Six Tanzanian companies taking advantage of a changing economy

5. Kinu Hub

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Kinu Hub is a tech innovation space located in Dar es Salaam that offers start-ups access to a working space, internet, an app testing centre, coaching and coffee. Successful enterprises are emerging out of Kinu Hub, proving that Tanzania can be a force to be reckoned with in the technology industry.

“Tanzania is often looked at as the slower brother in the region,” says co-founder Johnpaul Barretto. “It is great to have a space where teams can meet and compete, and then take on the region and show perceptions towards Tanzania are outdated.”

In Tanzania there are many challenges tech businesses can solve, from healthcare to education. However, running a tech start-up is not easy. The connectivity infrastructure is vulnerable to outages, there is insufficient supply of electricity, and regulations hinder the development of start-ups. But not all is gloom.

“Consumers are very ready to take on solutions. As long as you show that you are solving a problem or making life more efficient, people are willing to use your service and engage with you,” says Barretto.

6. Atsoko

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Beauty and cosmetics retail chain Atsoko is targeted at Tanzania’s urban women. It operates two stores in Dar es Salaam, and stocks products of the UK brand Sleek MakeUP and Swedish nail-care label Depend Cosmetic.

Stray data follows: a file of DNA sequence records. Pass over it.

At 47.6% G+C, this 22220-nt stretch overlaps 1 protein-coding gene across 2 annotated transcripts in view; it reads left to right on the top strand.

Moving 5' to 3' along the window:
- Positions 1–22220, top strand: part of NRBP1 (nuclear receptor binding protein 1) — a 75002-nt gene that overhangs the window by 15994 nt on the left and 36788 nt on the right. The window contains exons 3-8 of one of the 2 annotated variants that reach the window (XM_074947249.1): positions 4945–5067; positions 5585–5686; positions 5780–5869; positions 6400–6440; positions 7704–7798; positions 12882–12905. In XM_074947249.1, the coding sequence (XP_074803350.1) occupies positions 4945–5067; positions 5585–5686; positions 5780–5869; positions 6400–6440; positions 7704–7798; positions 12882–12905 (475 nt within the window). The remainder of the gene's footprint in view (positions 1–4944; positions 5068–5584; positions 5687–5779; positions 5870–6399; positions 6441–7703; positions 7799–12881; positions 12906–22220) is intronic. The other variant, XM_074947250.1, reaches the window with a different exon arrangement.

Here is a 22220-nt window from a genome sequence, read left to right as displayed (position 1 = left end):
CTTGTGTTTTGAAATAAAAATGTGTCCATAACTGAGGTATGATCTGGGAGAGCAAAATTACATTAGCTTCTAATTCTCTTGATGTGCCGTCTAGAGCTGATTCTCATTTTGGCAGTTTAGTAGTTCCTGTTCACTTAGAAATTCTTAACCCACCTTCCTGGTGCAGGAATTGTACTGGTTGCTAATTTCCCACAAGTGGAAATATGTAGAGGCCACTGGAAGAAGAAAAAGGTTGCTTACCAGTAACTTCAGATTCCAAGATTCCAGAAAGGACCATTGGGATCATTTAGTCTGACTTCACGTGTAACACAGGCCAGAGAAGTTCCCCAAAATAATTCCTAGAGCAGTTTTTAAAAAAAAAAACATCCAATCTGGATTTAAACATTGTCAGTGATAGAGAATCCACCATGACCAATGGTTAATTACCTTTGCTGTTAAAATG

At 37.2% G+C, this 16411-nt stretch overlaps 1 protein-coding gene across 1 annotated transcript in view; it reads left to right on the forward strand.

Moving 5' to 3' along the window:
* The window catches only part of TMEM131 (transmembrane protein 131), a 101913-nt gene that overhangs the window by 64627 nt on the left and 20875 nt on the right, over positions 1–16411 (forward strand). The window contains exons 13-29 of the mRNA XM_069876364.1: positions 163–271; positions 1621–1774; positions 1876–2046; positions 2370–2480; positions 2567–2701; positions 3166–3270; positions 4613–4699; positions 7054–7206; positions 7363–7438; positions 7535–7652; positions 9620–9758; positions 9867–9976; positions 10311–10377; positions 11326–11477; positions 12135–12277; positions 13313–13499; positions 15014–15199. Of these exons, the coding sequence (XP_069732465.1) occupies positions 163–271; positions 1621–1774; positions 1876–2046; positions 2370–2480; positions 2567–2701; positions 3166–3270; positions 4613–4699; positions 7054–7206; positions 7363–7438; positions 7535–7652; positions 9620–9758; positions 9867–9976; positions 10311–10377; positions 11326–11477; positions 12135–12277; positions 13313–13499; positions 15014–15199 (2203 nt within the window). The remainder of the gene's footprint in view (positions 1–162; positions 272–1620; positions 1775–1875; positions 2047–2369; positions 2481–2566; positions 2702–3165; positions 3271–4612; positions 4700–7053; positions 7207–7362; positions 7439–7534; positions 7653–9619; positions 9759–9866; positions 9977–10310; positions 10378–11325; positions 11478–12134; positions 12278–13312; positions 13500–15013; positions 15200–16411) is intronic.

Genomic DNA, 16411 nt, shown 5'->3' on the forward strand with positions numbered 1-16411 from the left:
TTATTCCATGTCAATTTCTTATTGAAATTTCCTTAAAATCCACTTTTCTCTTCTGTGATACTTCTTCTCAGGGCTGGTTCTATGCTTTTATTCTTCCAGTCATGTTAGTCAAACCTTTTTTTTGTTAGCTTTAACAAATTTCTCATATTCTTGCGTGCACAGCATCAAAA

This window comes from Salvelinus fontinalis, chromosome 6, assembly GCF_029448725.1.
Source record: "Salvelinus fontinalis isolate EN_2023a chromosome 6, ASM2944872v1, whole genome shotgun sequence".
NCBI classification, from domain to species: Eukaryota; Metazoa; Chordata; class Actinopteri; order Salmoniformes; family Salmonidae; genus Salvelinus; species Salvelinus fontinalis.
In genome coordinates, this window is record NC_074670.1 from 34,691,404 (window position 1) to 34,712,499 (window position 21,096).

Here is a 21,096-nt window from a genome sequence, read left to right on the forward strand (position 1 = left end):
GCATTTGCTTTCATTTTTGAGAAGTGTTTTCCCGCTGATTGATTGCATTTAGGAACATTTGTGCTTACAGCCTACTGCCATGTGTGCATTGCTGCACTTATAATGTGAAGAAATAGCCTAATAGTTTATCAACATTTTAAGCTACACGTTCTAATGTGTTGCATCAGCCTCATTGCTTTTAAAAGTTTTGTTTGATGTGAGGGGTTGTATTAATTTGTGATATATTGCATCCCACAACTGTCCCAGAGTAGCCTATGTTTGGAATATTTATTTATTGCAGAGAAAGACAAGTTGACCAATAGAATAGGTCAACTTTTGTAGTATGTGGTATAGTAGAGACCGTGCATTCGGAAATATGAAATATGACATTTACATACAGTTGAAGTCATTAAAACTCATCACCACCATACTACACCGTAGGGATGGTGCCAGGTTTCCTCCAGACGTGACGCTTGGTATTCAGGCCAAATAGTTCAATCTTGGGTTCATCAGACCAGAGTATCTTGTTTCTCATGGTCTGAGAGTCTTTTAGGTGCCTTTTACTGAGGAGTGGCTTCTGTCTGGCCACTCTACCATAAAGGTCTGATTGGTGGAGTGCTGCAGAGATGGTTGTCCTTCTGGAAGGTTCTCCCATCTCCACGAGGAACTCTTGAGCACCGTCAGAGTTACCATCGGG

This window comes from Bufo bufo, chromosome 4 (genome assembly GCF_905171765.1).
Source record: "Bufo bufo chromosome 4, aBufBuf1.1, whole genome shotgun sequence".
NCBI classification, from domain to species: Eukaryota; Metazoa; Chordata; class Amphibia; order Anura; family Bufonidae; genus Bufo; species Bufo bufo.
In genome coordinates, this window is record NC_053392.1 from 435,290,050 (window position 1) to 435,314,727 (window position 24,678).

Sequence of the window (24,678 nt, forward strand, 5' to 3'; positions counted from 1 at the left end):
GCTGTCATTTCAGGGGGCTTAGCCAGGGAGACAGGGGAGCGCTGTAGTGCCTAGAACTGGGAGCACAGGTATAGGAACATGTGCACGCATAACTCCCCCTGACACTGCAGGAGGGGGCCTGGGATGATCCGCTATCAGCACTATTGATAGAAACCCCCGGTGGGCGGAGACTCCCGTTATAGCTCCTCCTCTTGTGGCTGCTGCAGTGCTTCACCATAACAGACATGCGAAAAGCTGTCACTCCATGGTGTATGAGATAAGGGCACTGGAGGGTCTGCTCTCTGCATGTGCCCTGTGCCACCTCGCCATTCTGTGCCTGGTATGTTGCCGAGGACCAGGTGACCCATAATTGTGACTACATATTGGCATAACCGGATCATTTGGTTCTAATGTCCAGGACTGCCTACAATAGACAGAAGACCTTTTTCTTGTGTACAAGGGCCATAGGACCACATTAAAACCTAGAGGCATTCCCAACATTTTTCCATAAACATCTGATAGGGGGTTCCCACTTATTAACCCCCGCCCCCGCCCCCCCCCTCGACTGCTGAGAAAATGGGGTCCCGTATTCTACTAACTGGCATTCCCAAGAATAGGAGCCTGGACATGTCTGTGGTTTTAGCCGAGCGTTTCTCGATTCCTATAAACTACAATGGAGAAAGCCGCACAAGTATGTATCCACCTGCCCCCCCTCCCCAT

“The average spend per client is about US$15 to $20 per occasion for one or two products. But then we have sometimes women who come in and buy a whole kit for $100 or even $150,” says Atsoko founder Marie Englesson.

Atsoko is expanding its portfolio to include products of Revlon and Maybelline. It will also be doubling the stores it operates to four by the end of this month.

Ironically, in 2011 when Englesson approached global cosmetics brands to distribute their products in Tanzania, many indicated they were not interested in the market.

“They felt it was a little too early,” she recalls.

But now the tide is changing with more international brands eyeing the market.

Although running a business in Tanzania is challenging compared to her native Sweden, Englesson says one can adapt by taking a long-term approach, and being patient.

“It has been stressful but I don’t think I can go back to being an employee after this. It is a very creative process and you constantly see new opportunities and try to solve challenges. The one thing I can say for sure: it is never boring.”